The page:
Taipei (Taiwan) - We have to look back about two years to find examples of an advantage for AMD over Intel. The green team has been on a rough ride ever since Core 2 Duo was launched, but it seems that Puma may create breathing room for AMD. Intel’s Centrino 2 is delayed and AMD’s new platform built around the Turion X2 Ultra has a real advantage over its rival for now. The question will be: Can AMD benefit from this advantage?
Ever since we first heard about Puma and the Griffin processor, it appeared that AMD was very cautious about building up any hopes that this platform and CPU will make the company much more competitive in the mobile market, which is the segment that is driving market growth for CPU manufacturers today. That approach caused us to be very conservative with our expectations for this platform and recent information coming from Taiwan appeared to support our opinion.
AMD formally announced Griffin - Turion X2 Ultra - and remains careful about comparing its own CPU against Intel’s CPU and our sources claim that there is a reason behind that marketing strategy - apparently, the Ultra isn’t a match for Core 2 Duo at this time. But the mobile market isn’t just a CPU game. It has become a platform game and this is where AMD can shine, especially because Intel had to delay its Centrino 2 platform and AMD now hopes that Intel will miss the back-to-school boat.
In addition to three Turion X2 Ultra dual-core processors clocked at 2.0, 2.2 and 2.4 GHz, the AMD platform includes the mainstream-targeted M780G chipset (a carry-over from the desktop), third-party wireless options (Atheros, Broadcom, Marvell, Ralink) as well as the mobility Radeon HD3000 of graphics solutions. On the very low-end, there is the HD3200 integrated graphics chipset, while discrete GPUs include the 3470, 3670 and 3870. Since the M780G chipset supports Hybrid CrossfireX, AMD also offers a 3450 Hybrid X2 GPU, which can be coupled with the HD 3200 for a hybrid graphics solution (chipset and GPU combined).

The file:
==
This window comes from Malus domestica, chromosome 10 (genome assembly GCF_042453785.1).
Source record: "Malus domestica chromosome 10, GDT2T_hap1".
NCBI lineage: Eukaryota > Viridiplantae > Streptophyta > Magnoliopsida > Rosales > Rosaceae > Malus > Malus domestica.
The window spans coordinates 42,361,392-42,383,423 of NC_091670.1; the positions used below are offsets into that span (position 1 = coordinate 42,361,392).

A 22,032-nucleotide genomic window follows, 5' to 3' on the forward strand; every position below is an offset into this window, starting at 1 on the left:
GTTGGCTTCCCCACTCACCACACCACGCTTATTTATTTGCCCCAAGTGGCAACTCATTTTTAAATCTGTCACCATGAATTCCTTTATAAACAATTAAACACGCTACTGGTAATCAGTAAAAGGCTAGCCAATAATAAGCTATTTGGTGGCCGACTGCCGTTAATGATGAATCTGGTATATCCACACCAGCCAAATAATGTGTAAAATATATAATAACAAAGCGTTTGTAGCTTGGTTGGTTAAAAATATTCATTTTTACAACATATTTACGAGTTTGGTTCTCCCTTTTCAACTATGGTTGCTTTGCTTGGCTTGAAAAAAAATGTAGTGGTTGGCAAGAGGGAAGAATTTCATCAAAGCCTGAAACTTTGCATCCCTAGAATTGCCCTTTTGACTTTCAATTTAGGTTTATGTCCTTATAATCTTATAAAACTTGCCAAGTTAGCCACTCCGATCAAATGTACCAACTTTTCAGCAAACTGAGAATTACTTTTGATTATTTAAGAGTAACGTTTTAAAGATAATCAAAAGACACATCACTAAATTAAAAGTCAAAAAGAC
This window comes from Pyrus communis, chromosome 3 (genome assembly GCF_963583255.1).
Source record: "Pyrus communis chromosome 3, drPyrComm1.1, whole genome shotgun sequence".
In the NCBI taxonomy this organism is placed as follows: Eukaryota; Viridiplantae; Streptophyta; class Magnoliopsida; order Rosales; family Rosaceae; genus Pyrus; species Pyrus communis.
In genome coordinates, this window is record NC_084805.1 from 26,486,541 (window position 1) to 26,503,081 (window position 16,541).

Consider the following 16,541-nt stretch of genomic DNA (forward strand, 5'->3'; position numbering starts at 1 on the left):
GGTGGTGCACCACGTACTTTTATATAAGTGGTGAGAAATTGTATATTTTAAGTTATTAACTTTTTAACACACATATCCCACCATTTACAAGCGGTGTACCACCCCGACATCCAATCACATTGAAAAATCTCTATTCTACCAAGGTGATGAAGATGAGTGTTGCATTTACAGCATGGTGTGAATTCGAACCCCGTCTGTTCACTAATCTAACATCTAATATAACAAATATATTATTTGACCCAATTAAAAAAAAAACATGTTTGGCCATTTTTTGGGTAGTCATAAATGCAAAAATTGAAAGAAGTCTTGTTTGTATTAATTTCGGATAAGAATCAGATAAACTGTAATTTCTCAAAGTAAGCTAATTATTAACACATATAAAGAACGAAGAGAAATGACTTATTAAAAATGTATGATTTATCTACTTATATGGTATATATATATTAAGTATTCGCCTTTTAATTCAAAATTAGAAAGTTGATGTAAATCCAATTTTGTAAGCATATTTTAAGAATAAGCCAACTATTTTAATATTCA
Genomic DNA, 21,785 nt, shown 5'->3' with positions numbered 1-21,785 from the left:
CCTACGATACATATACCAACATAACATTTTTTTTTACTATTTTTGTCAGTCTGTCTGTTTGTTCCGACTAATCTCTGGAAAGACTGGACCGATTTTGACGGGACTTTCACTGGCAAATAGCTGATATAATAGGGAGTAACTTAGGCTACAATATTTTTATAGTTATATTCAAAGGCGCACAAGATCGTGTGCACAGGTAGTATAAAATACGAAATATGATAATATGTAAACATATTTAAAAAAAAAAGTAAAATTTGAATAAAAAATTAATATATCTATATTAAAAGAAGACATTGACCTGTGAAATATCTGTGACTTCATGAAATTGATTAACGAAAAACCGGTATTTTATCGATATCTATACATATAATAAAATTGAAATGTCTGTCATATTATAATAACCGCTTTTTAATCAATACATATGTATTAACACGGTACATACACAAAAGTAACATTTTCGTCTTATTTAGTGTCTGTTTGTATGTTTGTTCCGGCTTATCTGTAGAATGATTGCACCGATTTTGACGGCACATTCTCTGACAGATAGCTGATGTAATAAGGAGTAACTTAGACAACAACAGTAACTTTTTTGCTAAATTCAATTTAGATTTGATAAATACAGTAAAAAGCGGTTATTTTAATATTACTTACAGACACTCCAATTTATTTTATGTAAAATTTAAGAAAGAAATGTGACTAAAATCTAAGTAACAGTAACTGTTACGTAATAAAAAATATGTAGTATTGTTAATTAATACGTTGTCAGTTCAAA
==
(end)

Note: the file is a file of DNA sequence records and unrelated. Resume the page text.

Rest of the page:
AMD may not have the edge in CPU performance, but it does outrun Intel in graphics performance. Not surprisingly, AMD found that its own chipset crushes Intel’s chipset in common benchmarks as well as HD video performance and even suggests that its hybrid graphics solutions is about 70% faster than a Core 2 Duo notebook with Nvidia’s 8400M graphics chip.
And interesting side note about Puma is the fact that a previous key feature - Hyperflash - is missing. AMD representatives told us they dropped the flash cache technology, which was similar to Intel’s Robson flash cache, earlier this year - apparently just after CES 2008.
We were told that Turion X2 Ultra notebooks are expected to become available for about $800 and up, a market that includes desktop replacement as well as thin and light notebooks for the consumer and SMD markets. According to AMD these segments represent about 80% of the notebook market today.
Just in case you are wondering (we were): The name Turion X2 Ultra does not mean that this CPU is just an update of Turion X2 and a simple transition product that is designed to bridge the gap between the Turion X2 and Fusion. AMD told us that Puma is a "full platform" launch. Fusion, by the way, is on schedule to launch in the first half of 2010, AMD said.
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